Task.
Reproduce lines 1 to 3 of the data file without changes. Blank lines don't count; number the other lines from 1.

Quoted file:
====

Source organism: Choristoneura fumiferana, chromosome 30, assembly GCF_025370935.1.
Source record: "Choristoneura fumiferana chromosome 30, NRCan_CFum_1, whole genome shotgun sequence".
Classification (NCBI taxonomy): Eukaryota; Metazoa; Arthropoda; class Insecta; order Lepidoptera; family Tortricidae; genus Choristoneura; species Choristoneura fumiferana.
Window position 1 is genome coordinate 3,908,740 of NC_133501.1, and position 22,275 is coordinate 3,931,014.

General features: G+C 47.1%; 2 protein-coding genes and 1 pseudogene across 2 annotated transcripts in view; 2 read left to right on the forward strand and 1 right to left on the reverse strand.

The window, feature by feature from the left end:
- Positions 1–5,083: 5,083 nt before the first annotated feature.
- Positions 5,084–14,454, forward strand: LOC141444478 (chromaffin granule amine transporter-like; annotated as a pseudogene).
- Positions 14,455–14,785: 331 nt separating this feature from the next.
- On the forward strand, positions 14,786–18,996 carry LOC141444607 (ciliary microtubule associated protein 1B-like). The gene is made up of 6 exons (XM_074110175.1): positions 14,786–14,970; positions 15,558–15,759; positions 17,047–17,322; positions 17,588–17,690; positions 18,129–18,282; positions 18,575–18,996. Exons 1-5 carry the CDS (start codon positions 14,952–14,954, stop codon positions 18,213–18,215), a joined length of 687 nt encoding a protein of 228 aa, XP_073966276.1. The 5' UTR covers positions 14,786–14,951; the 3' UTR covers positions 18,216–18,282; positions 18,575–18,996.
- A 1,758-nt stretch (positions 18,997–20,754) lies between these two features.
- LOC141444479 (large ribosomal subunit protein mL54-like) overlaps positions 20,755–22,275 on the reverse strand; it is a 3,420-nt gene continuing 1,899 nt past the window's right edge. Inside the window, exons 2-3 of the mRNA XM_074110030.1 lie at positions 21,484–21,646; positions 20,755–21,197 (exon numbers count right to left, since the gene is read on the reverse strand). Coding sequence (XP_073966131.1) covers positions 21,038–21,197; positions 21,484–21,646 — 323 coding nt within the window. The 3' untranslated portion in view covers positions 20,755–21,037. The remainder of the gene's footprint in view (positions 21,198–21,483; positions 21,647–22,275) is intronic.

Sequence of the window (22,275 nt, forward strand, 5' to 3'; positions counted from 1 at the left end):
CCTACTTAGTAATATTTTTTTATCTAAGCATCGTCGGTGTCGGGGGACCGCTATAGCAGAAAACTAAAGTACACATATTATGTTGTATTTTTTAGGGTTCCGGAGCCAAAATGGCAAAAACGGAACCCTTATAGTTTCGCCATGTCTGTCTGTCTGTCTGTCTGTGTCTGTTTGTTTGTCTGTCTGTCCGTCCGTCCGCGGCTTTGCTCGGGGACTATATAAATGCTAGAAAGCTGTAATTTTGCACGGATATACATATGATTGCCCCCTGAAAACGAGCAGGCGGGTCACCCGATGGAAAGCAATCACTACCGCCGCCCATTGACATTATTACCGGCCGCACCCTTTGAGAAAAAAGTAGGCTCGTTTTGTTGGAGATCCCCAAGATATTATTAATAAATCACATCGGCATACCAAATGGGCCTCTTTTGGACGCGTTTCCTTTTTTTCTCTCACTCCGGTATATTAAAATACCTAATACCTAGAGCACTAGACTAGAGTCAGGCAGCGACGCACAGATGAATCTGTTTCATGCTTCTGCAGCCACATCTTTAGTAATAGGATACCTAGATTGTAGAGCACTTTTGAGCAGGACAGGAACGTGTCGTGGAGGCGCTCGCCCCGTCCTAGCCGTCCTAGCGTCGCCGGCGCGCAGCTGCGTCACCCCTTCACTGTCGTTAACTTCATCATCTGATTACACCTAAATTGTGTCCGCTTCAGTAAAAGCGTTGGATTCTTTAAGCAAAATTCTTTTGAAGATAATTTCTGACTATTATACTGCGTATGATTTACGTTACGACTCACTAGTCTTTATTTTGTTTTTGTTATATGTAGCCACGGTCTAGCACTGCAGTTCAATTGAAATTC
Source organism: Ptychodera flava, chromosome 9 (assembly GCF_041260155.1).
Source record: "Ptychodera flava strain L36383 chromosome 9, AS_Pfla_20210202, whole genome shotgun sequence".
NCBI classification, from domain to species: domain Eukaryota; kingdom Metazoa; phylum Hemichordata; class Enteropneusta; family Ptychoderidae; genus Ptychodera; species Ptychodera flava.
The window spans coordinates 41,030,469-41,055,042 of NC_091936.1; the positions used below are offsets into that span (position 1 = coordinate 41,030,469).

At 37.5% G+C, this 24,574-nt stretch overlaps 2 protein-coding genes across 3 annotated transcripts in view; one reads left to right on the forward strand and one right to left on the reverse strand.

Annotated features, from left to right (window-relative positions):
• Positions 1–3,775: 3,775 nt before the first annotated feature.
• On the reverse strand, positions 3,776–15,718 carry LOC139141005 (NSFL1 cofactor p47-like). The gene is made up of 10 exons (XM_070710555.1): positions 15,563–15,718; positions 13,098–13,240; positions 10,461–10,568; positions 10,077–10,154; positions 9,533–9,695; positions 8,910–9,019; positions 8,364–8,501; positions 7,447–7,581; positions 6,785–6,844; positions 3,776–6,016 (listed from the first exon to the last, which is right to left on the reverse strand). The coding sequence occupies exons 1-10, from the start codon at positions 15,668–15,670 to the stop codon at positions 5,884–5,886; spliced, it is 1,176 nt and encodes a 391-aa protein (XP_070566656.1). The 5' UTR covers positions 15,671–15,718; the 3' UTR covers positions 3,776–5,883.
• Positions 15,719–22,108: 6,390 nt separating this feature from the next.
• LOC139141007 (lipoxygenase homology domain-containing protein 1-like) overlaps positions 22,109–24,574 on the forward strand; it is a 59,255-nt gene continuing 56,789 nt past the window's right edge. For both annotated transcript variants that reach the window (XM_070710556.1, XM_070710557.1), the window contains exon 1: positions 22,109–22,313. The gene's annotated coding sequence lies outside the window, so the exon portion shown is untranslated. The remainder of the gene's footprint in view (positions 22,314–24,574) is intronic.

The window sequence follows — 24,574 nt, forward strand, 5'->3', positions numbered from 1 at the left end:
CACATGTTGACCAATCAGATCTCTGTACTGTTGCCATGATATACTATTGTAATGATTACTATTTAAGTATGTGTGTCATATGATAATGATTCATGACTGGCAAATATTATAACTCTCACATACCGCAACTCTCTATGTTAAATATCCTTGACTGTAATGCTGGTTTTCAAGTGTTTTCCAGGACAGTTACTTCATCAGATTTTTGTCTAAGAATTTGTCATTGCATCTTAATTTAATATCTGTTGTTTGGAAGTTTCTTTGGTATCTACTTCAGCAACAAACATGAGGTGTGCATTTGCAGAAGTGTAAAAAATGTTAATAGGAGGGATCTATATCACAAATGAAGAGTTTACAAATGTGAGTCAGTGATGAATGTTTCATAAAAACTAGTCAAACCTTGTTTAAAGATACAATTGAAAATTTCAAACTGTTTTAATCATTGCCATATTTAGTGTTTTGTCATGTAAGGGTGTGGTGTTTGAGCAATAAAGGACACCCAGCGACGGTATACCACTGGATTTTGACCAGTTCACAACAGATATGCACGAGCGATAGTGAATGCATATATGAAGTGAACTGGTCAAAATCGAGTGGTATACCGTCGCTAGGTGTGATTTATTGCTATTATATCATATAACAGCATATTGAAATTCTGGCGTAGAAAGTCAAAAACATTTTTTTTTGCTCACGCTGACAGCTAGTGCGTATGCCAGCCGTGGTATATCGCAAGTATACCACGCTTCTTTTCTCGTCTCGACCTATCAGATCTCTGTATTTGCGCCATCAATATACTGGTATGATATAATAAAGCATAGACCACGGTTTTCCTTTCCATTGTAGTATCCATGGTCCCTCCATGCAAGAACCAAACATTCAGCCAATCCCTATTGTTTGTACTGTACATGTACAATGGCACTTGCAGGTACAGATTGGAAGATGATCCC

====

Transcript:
Source organism: Choristoneura fumiferana, chromosome 30, assembly GCF_025370935.1.
Source record: "Choristoneura fumiferana chromosome 30, NRCan_CFum_1, whole genome shotgun sequence".
Classification (NCBI taxonomy): Eukaryota; Metazoa; Arthropoda; class Insecta; order Lepidoptera; family Tortricidae; genus Choristoneura; species Choristoneura fumiferana.